Saturday, September 30, 2006

Medications: A Hard Pill to Swallow?

resources to rely on

"Will That be

Pills or Pie Today?"

Mom was right. "Take your medicine" might be the best advice you've received and, if followed, may pave the way to a long and healthy life. Now, if only mom were here to pick up the tab...

Patients stop taking prescribed medication for many reasons, including unwanted side effects, inconvenience, depression and misunderstanding. Whatever the reason, the risk is significant. A recent study indicates 12.5% of heart attack patients quit taking their medications within one month of leaving the hospital. These patients were three times more likely to die within the following year than were patients remaining on their medications.

Oh, yes - and cost. Medication costs continue to soar and many, unable to bear the burden, quickly face the proverbial food or medicine dilemma. A study, in Archives of Internal Medicine, reports 29% of disabled patients had skipped medications due to cost. 13% of the elderly made similar choices. Numbers are even higher for patients with multiple illnesses and having limited or no drug coverage.

There's hope.

Over 2.5 million patients have been helped by Partnership for Prescription Assistance (PPA). The mission of PPA is to connect patients with pharmaceutical companies and other health care providers offering direct financial aid with prescription costs. Qualifying patients often receive their medications at little or no cost.

PPA provides a single point of access to more than 475 patient assistance programs. Over 150 pharmaceutical companies participate in the project, as well as a number of national partners, including the Academy of Family Physicians, the Lupus Foundation of America, the NAACP and the National Alliance for Hispanic Health. Patients may apply for assistance online or by calling 1-888-477-2669. The PPA website includes a step-by-step application wizard to match the patient with the most appropriate program.

Now you know. The next time you're faced with the choice of pills or pie, relax. Sit back, put your feet up and say, "I'll take both!"

For more on patient issues, see the CNN article Deadly Choices

For assistance, see: Partnership for Prescription Assistance

Thursday, September 28, 2006

Need a Trip to the ER? How to Decide.

resources to rely on
I'm Pretty Sure

I Don't Have

A Clue...

It's late and it's serious - maybe. Do you jump in the car, bed-head be damned, and make a mad dash to the emergency room? Or, do you trust the stay-at-home instincts of your husband, who gives you his most empathetic nod and whispers earnestly, "I'll get my tackle box"?

Don't despair. The American College of Emergency Physicians (ACEP) feels your pain. Their recently published "When Should I Go to the Emergency Department?" provides guidelines to assist in making the right choice. Among the conditions that warrant a trip to the emergency room:

* You have difficulty breathing or shortness of breath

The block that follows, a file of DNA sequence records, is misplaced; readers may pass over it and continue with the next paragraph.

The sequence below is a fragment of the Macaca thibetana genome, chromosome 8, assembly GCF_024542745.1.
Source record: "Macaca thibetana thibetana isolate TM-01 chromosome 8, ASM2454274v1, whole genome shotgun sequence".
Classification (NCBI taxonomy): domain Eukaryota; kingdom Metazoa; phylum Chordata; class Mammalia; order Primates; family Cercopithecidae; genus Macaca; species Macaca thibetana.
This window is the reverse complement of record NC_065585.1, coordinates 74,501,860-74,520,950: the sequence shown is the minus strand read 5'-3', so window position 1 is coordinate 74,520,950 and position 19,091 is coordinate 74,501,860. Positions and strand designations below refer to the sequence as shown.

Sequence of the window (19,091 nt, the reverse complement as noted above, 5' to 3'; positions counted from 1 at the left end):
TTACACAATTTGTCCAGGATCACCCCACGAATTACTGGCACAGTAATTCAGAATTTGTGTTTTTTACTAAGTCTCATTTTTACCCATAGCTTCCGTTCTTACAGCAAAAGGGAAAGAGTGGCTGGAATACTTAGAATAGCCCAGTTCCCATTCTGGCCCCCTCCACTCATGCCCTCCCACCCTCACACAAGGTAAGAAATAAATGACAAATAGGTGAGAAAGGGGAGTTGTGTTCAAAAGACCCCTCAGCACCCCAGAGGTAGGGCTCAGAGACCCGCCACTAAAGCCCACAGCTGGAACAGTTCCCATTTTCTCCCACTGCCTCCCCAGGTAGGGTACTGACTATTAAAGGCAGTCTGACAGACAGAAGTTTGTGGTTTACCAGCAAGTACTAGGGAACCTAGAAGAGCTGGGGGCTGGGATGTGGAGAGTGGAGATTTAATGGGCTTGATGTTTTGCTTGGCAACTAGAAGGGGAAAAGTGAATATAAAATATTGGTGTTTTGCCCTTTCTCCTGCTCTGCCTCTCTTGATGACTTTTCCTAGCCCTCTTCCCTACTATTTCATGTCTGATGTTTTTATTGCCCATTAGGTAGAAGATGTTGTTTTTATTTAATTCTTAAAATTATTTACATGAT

* You have chest, or upper abdominal, pain or pressure

* You experience fainting, sudden dizziness or weakness

* You have uncontrolled bleeding

* You have suicidal feelings

* You experience difficulty speaking

Other tips to assure you receive the best care when you visit to the ER? Three stand out. First, bring a list of your medications and know your allergies. This is an invaluable help to the treating physician and is a vital step of self-protection against serious medication errors. Second, know your immunization history. Finally, stay calm. Certainly easier said then done - this is the EMERGENCY room, after all - but, staying calm gives you the best shot at clearly communicating your condition to the ER staff.

See the link below to find the complete list of the conditions for which ACEP recommends a trip to the emergency department. You may want to print a copy for future reference. Come to think of it, you may want to print two - your husband will need one for his tackle box.

See the complete list at: When Should I Go to the Emergency Department?

Tuesday, September 26, 2006

Pesky Mosquitoes? Try Offering Them Dessert.

tidbits that tantalize

Time To

Bite Back?

Mosquitoes apparently love their treats as much as we humans. An ingenious study at Jerusalem's Hebrew University indicates we may be able to turn the table on the tiny troublemakers by being ever-so-sweet. Sweet as sugar.

Two scientists sprayed a pesticide-laced sugar solution on flowers to which mosquitoes are naturally attracted. The nectars of flowers and leaves provide a rich energy source for the naturally hyperactive pests. The ploy worked so well that virtually the entire mosquito population was wiped out within the study area. Sweet!

So, next time you're being bothered by a bastion of buzzing biters, resist the urge to bite back. Take a deep breath, stay focused. Then, in a calm and quiet voice, ask, "Care for dessert?"

For mosquito tips, see the EPA's Mosquito Control.

Sunday, September 24, 2006

Long Hours Add up to High Blood Pressure

tidbits that tantalize

Feeling a

Bit Stressed?

It all adds up. Need a new car? Overtime. Braces for that precious smile that melts your heart and shrinks your wallet? Maybe a second job will do the trick. After all, when the going gets tough...

A study conducted at the University of California Irvine, and reported online in Hypertension, concludes working long hours may get you more than your coveted stuff. It may also get you high blood pressure or, in the most extreme cases, what is known in Japan as Karoshi: sudden death from overwork. Ah… suddenly skipping out early to pursue public humiliation at the Karaoke bar seems almost sensible.

It's a modern day cautionary tale. Those who log more than 51 hours per week are 29% more likely to suffer from hypertension than those who merely dabble at their trade, working 39 hours per week or less. To top it off, the United States is virtually alone among developed countries in having no legislation limiting weekly work hours.